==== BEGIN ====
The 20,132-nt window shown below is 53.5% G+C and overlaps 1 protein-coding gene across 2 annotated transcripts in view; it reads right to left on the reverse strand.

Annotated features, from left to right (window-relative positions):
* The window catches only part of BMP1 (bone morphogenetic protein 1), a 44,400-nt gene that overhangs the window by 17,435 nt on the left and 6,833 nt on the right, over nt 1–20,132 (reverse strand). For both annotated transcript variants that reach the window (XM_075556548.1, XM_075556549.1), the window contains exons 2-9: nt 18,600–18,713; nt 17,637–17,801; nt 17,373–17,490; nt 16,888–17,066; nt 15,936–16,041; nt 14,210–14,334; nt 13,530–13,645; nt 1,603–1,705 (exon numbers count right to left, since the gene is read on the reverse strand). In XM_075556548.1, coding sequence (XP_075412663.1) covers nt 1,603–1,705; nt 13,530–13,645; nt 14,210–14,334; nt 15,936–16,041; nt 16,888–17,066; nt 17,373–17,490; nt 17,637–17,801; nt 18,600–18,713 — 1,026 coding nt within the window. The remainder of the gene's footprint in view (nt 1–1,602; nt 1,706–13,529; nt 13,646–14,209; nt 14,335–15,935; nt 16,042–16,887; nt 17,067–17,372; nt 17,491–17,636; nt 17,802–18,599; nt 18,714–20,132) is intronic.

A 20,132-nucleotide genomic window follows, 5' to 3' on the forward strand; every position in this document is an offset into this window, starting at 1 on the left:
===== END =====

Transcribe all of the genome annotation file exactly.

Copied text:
The 20,132-nt window shown below is 53.5% G+C and overlaps 1 protein-coding gene across 2 annotated transcripts in view; it reads right to left on the reverse strand.

Annotated features, from left to right (window-relative positions):
* The window catches only part of BMP1 (bone morphogenetic protein 1), a 44,400-nt gene that overhangs the window by 17,435 nt on the left and 6,833 nt on the right, over nt 1–20,132 (reverse strand). For both annotated transcript variants that reach the window (XM_075556548.1, XM_075556549.1), the window contains exons 2-9: nt 18,600–18,713; nt 17,637–17,801; nt 17,373–17,490; nt 16,888–17,066; nt 15,936–16,041; nt 14,210–14,334; nt 13,530–13,645; nt 1,603–1,705 (exon numbers count right to left, since the gene is read on the reverse strand). In XM_075556548.1, coding sequence (XP_075412663.1) covers nt 1,603–1,705; nt 13,530–13,645; nt 14,210–14,334; nt 15,936–16,041; nt 16,888–17,066; nt 17,373–17,490; nt 17,637–17,801; nt 18,600–18,713 — 1,026 coding nt within the window. The remainder of the gene's footprint in view (nt 1–1,602; nt 1,706–13,529; nt 13,646–14,209; nt 14,335–15,935; nt 16,042–16,887; nt 17,067–17,372; nt 17,491–17,636; nt 17,802–18,599; nt 18,714–20,132) is intronic.

A 20,132-nucleotide genomic window follows, 5' to 3' on the forward strand; every position in this document is an offset into this window, starting at 1 on the left: